Interestingly, the results show less growth of PHE in the intensive group, suggesting an effect of early intensive BP lowering on PHE. Furthermore the use of mannitol was one of the factors that also independently predicted growth of PHE. The authors recognize that this study is limited in its scope to the first 24 hours as PHE is recognized to expand beyond this time point, reaching a peak in growth after at least several days, and sometimes a few weeks. The results from this study and previous studies should spark further investigation into the factors that can mitigate and promote PHE growth in a patient. The role of MMP-9 has been implicated as a significant factor and correlation between location and PHE growth should also be investigated further. While the use of the INTERACT1 and 2 registry is useful in drawing some limited associations, focus should be placed on dedicated studies that investigate this topic in detail.

By |March 10th, 2015|treatment|0 Comments

The MoCA 5-minute Protocol for Cognitive Impairment Screening in Stroke/TIA Patients

Rizwan Kalani, MD

Wong A, Nyenhuis D, Black SE, Law LSN, Lo ESK, Kwan PWL, et al. Montreal Cognitive Assessment 5-Minute Protocol Is a Brief, Valid, Reliable, and Feasible Cognitive Screen for Telephone Administration. Stroke. 2015

Vascular cognitive impairment (VCI) is being increasingly recognized, particularly in patients with stroke and TIA. The Montreal Cognitive Assessment (MoCA) is a validated and reliable screening tool for VCI, but requires a significant amount of time and the physical presence of the patient being examined. Wong et al constructed a 5-minute protocol, based on 4 subtests of the MoCA, and tested the validity and reliability of its administration by 

Patients were recruited from the longitudinal Stroke Registry Investigating Cognitive Decline (STRIDE) study. This enrolled patients with stroke or TIA from a major hospital in Hong Kong between 2009 and 2010. Those with pre-stroke dementia or moderate/severe dementia (defined by clinical dementia rating scale (CDR) ≥2) were excluded. At annual clinical assessment, patients in this study were assessed with the full MoCA, mini-mental state exam (MMSE), and cognitive dementia rating (CDR) scale. The MoCA 5-min protocol consisted of four tests evaluating five cognitive domains – attention, orientation, language, verbal learning and memory, and executive function – with a score range of 0-30. This was administered to patients by telephone one month after the clinic visit.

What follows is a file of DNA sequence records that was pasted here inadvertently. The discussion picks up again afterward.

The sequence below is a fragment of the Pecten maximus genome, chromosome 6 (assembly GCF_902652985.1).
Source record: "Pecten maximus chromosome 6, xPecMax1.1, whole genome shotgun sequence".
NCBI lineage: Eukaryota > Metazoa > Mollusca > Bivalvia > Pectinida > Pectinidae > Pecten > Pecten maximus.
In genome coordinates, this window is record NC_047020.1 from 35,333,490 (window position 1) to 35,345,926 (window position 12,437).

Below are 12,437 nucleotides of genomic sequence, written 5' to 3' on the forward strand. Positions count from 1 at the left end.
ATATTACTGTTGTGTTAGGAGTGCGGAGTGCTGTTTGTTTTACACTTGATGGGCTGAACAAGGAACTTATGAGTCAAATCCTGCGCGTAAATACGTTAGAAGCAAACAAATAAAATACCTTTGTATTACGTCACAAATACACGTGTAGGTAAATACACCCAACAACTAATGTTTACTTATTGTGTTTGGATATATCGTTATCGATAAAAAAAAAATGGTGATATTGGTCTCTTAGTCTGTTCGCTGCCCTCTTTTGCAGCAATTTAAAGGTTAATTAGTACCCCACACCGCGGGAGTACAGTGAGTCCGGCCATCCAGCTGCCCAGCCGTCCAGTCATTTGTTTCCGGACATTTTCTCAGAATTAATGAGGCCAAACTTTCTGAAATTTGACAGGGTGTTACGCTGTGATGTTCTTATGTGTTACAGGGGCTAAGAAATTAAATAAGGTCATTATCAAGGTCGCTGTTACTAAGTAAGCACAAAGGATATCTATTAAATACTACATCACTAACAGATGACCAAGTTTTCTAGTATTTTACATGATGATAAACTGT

104 patients participated in this study, with assessment being an average of (±SD) 39.4 (±7.6) months after discharge for stroke/TIA. 49% of them had cognitive impairment. The MoCA 5-min protocol actually took ~5 minutes to complete by telephone whereas the full MoCA took ~12 minutes in clinic. The total scores between the two assessments were highly correlated (r=0.87, p<0.001). The score on the MoCA 5-min protocol was about 1.8 points higher on average than the MoCA. The cognitively impaired (CDR≥0.5) did more poorly on the MoCA and MoCA 5-min protocol (and all of its items scores) (p<0.001) compared to those with normal cognition. Importantly, those with executive domain impairment had significantly lower scores on the 5-min protocol compared to those without (15.6 vs 23.6, p=0.001). Thirty of the patients completed a repeat MoCA 5-min protocol about one month afterwards, with excellent reliability between the two assessments (intraclass coefficient 0.89).

This study demonstrates that a 5 minute telephone version of a cognitive screening tool can be useful, feasible, and reliable in stroke/TIA patients. Such testing could be very impactful for both research and clinical purposes. Future studies will have to evaluate this screening method in other populations and compare it to other brief cognitive evaluations that can be administered remotely by telephone and other methods.

Can ambulatory cardiac telemetry tell us more than we know?

Chirantan Banerjee, MD

Gladstone DJ, Dorian P, Spring M, Panzov V, Mamdani M, Healey JS, et al. Atrial Premature Beats Predict Atrial Fibrillation in Cryptogenic Stroke: Results From the EMBRACE Trial. Stroke. 2015